The Power of Handwriting

Technology has helped writers every step of the way. The printing press revolutionized the distribution of books, the typewriter increased speed of writing, and computers have radically changed everything—from the way we edit to the way we publish. But could we also benefit from occasionally doing things the old-fashioned way?

When I first tried to start writing again, I used a laptop. My efforts stumbled and lurched their way down onto the page until I threw in the towel altogether. I blamed the fact that I hadn’t written in a few years. But then my laptop broke and I joined a writing group away from home. I had no choice but to show up with pencil and paper in hand to see where it would take me.

Surprisingly, it took me way farther than I ever thought it would.

Writers are artists, and all artists need to use their hands in some way to bridge the gap between their imagination and this reality. If you examine any artistic human endeavor, you will find a pair of hands acting as one of the primary forces behind the work. And that work might range from cooking a delicious meal, to playing an instrument, or even dancing or coding a new program.

All artists are creatively tied to their hands.

You don’t have to handwrite your work with pen and paper, and some writers are perfectly comfortable creating their stories using only their laptop. But if you find yourself feeling blocked, or stuck on a certain point, handwriting has the power to channel your subconscious in a way that can be enormously helpful. Every one of us contains hidden depths of emotion, idea, darkness, and beauty. Feeling the scratch of pen against paper lends a visceral dimension to handwriting that gives the subconscious permission to release a little more of the richness of these depths.

The other benefit of handwriting is that it’s not so easy to go back and edit as you’re writing. When you’re using a laptop the temptation is always there to quickly backspace, delete, and revise while you’re in the middle of writing. Any sort of editing—no matter how minor—interrupts your creative flow and is actually not helpful in the long run, even if it feels necessary in the moment. When you’re handwriting you might still catch yourself crossing things out, but overall it’s much easier to note things you might want to change later in brackets and move on.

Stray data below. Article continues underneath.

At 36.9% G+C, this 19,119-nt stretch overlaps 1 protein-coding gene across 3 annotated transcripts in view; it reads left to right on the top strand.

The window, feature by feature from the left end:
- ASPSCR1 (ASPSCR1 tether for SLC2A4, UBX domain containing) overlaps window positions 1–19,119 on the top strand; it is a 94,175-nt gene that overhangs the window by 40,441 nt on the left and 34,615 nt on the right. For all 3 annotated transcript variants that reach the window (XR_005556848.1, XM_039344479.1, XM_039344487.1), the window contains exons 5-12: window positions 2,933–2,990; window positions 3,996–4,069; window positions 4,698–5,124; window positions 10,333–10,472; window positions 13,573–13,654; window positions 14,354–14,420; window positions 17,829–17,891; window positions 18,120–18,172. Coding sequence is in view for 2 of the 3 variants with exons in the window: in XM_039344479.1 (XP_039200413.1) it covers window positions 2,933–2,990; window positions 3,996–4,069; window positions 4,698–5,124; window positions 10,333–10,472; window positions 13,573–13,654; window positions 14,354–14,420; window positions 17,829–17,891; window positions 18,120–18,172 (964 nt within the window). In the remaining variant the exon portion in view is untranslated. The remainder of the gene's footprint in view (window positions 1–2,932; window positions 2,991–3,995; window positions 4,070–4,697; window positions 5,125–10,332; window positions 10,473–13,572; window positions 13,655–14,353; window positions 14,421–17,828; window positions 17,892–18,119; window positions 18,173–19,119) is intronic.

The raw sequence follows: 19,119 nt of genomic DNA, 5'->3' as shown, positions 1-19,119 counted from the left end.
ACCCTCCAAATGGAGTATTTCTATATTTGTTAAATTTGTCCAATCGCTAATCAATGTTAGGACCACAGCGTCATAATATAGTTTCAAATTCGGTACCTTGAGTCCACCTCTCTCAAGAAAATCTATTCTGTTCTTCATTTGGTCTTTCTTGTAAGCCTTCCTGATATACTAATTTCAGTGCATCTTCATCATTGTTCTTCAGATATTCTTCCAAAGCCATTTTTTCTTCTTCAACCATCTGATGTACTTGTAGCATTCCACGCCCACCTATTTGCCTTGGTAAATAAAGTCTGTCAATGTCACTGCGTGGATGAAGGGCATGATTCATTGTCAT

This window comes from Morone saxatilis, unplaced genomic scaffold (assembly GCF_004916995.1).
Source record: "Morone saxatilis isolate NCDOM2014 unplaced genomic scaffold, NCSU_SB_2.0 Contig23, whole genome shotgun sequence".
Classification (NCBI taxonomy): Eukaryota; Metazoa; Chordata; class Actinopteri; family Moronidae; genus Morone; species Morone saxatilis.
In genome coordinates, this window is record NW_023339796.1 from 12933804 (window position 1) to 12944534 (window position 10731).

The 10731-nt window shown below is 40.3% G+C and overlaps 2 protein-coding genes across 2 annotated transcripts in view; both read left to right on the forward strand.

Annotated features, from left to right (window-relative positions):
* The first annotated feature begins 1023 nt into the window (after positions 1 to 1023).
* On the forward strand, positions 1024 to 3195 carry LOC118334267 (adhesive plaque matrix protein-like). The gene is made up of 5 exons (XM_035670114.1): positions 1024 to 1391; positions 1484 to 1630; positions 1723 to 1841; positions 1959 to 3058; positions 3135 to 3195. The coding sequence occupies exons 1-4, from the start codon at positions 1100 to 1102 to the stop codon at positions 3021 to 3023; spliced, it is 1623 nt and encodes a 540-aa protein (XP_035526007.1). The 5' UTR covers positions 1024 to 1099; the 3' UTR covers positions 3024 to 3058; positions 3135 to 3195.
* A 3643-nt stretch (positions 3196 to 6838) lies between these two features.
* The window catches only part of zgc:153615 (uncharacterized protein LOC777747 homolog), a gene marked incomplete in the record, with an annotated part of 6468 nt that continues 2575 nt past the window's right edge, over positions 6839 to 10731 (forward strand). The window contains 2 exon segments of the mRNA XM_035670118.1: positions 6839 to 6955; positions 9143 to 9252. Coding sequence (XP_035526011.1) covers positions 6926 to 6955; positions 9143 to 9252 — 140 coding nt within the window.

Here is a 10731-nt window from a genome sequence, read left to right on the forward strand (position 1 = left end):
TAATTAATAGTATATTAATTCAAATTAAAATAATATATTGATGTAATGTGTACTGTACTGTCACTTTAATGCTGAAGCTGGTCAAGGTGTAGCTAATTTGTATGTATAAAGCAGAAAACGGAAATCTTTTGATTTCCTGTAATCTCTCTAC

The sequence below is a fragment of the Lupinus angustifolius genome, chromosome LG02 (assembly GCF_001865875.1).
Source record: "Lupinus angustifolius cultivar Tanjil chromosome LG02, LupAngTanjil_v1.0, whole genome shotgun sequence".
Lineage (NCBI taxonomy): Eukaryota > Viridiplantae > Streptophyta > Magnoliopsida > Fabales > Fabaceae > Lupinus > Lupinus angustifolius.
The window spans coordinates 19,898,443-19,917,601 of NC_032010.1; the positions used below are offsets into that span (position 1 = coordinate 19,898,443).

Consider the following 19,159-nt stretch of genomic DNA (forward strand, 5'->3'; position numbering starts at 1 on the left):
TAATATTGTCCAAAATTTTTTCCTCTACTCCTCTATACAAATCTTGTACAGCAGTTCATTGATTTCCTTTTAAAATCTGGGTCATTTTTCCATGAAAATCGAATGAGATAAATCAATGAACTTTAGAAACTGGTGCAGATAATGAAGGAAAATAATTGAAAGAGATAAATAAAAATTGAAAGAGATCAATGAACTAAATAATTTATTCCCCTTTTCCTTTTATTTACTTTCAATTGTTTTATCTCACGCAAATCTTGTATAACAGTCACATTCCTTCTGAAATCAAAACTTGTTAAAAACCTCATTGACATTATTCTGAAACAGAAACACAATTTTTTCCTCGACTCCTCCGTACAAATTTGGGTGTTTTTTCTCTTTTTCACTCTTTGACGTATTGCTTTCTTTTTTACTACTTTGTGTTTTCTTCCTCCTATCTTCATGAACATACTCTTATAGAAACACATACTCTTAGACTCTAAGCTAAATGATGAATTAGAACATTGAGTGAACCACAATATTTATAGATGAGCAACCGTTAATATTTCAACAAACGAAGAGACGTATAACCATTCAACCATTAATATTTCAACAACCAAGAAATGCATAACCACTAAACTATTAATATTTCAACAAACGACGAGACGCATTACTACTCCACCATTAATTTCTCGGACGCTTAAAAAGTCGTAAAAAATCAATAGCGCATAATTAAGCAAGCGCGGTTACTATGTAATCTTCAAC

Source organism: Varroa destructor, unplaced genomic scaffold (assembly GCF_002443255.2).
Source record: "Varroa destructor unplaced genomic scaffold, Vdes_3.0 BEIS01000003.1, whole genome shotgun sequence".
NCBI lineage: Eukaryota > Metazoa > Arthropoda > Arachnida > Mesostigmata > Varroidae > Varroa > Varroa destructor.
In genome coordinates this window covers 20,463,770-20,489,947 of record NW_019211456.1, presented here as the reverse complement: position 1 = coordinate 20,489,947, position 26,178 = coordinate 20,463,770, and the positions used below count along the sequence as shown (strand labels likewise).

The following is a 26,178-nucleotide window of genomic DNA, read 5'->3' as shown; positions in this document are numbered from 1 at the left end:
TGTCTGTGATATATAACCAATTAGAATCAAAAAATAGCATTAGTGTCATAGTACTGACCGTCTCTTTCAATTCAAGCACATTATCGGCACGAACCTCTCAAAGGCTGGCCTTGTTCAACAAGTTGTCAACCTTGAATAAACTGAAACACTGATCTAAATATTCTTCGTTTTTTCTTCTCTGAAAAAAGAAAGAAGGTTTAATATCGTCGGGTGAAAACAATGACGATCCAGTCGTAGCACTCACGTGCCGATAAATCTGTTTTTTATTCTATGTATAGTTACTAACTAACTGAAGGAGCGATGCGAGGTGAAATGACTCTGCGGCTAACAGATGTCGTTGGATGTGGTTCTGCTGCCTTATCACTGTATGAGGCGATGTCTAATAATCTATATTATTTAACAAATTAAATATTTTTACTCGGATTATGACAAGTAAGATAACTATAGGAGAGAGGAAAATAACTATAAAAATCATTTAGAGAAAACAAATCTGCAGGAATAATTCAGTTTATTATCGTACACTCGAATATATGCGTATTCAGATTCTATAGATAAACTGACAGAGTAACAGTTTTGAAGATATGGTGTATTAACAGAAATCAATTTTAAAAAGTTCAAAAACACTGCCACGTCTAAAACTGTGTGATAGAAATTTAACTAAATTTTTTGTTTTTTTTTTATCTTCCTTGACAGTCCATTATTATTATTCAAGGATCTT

And lastly, when you’re using a pen and paper you have the freedom to shut down your laptop and cut yourself off from countless social media distractions. Your mind isn’t pulled away by message notification bells and colorful windows popping up with something new and shiny to get sucked into.

Give handwriting a try in the next couple of weeks. As the weather gets warmer this spring, grab a journal and head for the park to see how much writing you can get done by hand.

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7 Comments

  • Reply Cami Decker 17 March, 2014 at 7:31 pm

    So true. I am working on a short story collection at the moment, and drafting all of the stories by hand before revising as I type them out later. I have found that writing by hand does help me not to get so stuck about phrasing things just right the first time around. Instead, it helps me get all my ideas out there to reshape later. I definitely have a tendency to over-edit when I write on my laptop, so handwriting actually makes me a lot more productive even though it might take a little longer.

    It’s crazy how much the tools we use to create affect our creations! Being both a writer and a student of communication theory, this stuff is so interesting to me!

  • Reply Robyn LaRue 17 March, 2014 at 9:13 pm

    I get so excited when people talk about this because it’s so true! I’m a firm believer in writing at least a few pages by hand every day because of the very reasons you list here plus one more. Handwriting slows down the brain a bit and it seems easier to slip into that place where words flow of their own accord. I’ve always wondered if there’s a direct link between hand and the writing part of the brain and some things only get written through that link.

    It’s also how I knew for sure I was a writer. Got my hand in a cast for three weeks and by the end of it, my own family couldn’t stand me. As soon as I could write again, I was right in all ways. 🙂

  • Reply Christine Pinto 18 March, 2014 at 8:55 am

    Absolutely true for me too! Handwriting frees the subconscious in ways that the laptop just can’t. Handwrite first, then type it in and mess with it. My writing is always richer when I do it this way.

  • Reply Setsu 18 March, 2014 at 3:06 pm

    The light from a screen can be draining in and of itself. Even with programs that shut down your internet connection after a set amount of time, being on the computer sucks my energy away. Paper feels much more neutral.

    • Reply Lauren Sapala 19 March, 2014 at 9:20 am

      Yup, I always forget about that one. I get drained just from having a screen on in my vicinity even if I’m not watching it.

  • Reply Paul Sutton Reeves 20 March, 2014 at 8:38 am

    Sound advice, as ever, Lauren. Here I am commenting on your blog when I’m meant to be writing! Long ago, I wrote my first attempt at a book by hand. These days, I write a great deal in my notebooks but it’s the laptop that does the donkey work.

  • Reply James Stone 21 March, 2014 at 1:03 pm

    Thank you so much for the article. I am living proof that using the computer become a major distraction when I write. I always use the excuse that I need to research something and then find myself checking emails, facebook, twitter, etc. Uggghhh! I think you have inspired me to break out the pens again! God bless.

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